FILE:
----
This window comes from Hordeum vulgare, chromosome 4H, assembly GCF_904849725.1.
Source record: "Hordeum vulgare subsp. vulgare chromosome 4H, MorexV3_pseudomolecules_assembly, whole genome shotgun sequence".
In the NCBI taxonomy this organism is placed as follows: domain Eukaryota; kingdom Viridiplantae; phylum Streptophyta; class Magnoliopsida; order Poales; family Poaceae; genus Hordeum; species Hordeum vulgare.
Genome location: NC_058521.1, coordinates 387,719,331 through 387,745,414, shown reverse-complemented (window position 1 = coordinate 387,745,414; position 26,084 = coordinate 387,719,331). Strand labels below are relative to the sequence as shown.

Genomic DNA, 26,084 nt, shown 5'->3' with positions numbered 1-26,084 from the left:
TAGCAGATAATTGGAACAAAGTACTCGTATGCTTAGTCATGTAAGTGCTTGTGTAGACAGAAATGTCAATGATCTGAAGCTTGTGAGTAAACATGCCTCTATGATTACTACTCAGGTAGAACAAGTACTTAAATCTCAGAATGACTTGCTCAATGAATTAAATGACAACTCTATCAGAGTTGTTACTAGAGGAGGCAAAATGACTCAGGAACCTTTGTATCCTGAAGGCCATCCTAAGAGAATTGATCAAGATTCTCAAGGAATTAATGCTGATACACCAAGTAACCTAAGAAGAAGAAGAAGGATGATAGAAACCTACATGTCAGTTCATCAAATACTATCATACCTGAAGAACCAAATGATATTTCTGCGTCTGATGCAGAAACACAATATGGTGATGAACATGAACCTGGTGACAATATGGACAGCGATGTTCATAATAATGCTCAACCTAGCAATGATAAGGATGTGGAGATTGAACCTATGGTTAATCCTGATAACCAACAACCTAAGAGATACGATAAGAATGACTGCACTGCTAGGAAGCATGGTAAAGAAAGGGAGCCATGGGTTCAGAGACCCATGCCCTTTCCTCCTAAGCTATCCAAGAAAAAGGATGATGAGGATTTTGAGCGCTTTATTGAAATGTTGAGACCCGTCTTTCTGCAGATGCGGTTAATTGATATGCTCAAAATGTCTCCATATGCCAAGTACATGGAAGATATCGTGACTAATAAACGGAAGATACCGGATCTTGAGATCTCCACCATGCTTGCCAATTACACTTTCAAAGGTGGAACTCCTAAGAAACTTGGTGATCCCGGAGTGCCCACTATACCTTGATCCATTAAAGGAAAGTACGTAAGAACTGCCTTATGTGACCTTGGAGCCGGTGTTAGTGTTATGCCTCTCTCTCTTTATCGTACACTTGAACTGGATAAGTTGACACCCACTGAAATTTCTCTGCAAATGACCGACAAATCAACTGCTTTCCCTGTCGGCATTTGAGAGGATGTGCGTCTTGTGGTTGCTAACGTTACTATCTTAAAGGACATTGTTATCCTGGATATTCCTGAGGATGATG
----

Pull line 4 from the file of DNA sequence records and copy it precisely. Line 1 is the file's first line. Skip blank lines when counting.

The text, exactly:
Genome location: NC_058521.1, coordinates 387,719,331 through 387,745,414, shown reverse-complemented (window position 1 = coordinate 387,745,414; position 26,084 = coordinate 387,719,331). Strand labels below are relative to the sequence as shown.